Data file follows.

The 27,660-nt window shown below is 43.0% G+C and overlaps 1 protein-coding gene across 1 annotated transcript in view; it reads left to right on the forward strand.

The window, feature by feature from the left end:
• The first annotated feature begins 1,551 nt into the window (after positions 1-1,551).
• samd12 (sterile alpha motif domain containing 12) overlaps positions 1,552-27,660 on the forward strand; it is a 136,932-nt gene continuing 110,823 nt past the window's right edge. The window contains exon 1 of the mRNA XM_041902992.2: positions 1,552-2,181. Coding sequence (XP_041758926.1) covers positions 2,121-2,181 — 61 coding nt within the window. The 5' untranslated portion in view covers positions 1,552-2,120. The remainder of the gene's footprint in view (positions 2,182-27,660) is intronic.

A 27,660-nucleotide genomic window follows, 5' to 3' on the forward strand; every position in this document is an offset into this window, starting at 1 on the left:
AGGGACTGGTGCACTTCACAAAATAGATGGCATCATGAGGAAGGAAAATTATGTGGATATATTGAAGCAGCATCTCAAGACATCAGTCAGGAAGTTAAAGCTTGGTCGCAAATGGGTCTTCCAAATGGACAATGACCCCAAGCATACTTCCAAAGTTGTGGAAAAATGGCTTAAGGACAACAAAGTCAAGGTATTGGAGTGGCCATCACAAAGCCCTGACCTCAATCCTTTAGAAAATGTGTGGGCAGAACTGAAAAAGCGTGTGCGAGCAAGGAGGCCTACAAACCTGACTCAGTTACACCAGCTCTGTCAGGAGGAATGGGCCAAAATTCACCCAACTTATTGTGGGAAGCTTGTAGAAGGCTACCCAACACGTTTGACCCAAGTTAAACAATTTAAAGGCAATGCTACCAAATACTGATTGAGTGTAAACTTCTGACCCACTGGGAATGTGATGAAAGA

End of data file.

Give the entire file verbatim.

The 27,660-nt window shown below is 43.0% G+C and overlaps 1 protein-coding gene across 1 annotated transcript in view; it reads left to right on the forward strand.

The window, feature by feature from the left end:
• The first annotated feature begins 1,551 nt into the window (after positions 1-1,551).
• samd12 (sterile alpha motif domain containing 12) overlaps positions 1,552-27,660 on the forward strand; it is a 136,932-nt gene continuing 110,823 nt past the window's right edge. The window contains exon 1 of the mRNA XM_041902992.2: positions 1,552-2,181. Coding sequence (XP_041758926.1) covers positions 2,121-2,181 — 61 coding nt within the window. The 5' untranslated portion in view covers positions 1,552-2,120. The remainder of the gene's footprint in view (positions 2,182-27,660) is intronic.

A 27,660-nucleotide genomic window follows, 5' to 3' on the forward strand; every position in this document is an offset into this window, starting at 1 on the left:
AGGGACTGGTGCACTTCACAAAATAGATGGCATCATGAGGAAGGAAAATTATGTGGATATATTGAAGCAGCATCTCAAGACATCAGTCAGGAAGTTAAAGCTTGGTCGCAAATGGGTCTTCCAAATGGACAATGACCCCAAGCATACTTCCAAAGTTGTGGAAAAATGGCTTAAGGACAACAAAGTCAAGGTATTGGAGTGGCCATCACAAAGCCCTGACCTCAATCCTTTAGAAAATGTGTGGGCAGAACTGAAAAAGCGTGTGCGAGCAAGGAGGCCTACAAACCTGACTCAGTTACACCAGCTCTGTCAGGAGGAATGGGCCAAAATTCACCCAACTTATTGTGGGAAGCTTGTAGAAGGCTACCCAACACGTTTGACCCAAGTTAAACAATTTAAAGGCAATGCTACCAAATACTGATTGAGTGTAAACTTCTGACCCACTGGGAATGTGATGAAAGA